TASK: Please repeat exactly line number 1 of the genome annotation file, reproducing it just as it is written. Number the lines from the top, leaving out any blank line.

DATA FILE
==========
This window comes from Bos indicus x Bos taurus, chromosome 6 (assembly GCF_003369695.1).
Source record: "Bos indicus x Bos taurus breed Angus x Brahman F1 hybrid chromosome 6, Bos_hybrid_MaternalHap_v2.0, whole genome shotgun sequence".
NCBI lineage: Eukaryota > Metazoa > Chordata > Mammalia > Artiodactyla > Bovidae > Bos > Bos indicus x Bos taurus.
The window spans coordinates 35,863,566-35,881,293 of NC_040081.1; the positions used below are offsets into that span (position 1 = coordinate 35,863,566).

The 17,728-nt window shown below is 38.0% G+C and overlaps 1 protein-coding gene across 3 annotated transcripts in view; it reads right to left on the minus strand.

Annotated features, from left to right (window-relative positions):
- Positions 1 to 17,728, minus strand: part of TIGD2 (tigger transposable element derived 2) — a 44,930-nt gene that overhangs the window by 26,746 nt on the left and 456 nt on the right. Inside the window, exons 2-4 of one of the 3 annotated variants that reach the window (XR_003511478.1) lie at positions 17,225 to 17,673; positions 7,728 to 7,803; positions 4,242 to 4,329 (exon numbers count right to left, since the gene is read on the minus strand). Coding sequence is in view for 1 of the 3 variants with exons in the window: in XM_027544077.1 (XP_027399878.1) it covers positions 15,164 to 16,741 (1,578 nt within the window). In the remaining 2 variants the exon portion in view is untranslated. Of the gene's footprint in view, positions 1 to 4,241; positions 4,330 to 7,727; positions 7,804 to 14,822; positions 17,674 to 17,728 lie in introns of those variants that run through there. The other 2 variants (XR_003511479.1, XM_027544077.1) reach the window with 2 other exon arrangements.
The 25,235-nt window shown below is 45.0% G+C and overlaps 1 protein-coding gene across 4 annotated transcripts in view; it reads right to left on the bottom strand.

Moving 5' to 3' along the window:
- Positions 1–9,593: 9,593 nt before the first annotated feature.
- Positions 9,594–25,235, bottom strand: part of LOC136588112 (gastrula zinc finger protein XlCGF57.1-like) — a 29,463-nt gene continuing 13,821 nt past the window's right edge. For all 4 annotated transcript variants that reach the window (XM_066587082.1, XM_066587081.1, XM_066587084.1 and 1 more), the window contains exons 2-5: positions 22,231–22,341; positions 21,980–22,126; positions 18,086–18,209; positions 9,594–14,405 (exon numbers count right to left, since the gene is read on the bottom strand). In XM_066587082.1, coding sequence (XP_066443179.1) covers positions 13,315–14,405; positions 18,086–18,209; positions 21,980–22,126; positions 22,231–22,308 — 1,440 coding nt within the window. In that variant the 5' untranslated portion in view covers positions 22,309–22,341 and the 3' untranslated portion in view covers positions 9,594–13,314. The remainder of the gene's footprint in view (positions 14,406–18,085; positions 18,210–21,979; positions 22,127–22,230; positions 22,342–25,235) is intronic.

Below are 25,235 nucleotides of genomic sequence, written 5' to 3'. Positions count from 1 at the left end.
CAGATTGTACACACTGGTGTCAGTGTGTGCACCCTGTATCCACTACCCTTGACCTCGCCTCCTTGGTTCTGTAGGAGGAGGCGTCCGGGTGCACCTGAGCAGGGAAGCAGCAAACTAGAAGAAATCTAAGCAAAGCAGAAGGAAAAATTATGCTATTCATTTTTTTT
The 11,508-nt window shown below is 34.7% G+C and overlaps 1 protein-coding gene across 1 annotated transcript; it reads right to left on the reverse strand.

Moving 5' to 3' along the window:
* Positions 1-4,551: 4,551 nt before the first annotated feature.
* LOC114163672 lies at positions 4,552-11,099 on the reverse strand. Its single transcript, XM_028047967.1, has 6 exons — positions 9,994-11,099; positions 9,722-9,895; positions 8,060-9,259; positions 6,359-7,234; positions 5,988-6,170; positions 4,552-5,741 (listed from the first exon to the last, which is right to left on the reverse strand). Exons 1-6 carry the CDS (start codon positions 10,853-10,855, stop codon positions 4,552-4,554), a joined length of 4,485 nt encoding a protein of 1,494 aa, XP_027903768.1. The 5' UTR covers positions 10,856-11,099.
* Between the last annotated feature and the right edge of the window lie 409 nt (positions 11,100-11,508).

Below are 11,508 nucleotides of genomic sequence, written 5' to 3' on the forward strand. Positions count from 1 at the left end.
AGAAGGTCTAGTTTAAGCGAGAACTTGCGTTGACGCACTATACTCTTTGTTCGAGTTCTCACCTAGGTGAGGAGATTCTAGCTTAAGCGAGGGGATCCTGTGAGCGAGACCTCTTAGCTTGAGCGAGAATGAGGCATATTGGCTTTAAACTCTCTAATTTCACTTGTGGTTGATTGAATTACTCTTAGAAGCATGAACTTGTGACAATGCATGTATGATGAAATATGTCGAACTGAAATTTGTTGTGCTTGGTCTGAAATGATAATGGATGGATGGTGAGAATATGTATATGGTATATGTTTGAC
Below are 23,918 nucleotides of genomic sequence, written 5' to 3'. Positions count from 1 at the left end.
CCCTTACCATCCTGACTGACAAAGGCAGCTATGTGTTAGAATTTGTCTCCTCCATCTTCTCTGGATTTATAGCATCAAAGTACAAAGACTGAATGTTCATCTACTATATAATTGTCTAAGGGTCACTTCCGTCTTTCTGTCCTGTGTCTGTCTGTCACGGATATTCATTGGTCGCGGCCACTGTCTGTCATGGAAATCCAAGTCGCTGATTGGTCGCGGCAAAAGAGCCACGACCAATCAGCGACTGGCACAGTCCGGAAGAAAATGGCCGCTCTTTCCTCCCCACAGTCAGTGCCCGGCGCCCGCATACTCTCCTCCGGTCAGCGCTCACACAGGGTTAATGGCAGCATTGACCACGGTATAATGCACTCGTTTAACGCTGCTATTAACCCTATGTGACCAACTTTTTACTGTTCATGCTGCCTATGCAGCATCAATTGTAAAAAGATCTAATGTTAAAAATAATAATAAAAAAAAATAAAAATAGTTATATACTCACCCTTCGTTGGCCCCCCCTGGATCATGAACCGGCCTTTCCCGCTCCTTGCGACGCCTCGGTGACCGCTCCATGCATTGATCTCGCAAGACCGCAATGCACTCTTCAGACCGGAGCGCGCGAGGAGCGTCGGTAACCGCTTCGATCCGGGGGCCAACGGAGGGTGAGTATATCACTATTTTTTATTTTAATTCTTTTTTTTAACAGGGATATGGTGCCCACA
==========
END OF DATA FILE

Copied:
This window comes from Bos indicus x Bos taurus, chromosome 6 (assembly GCF_003369695.1).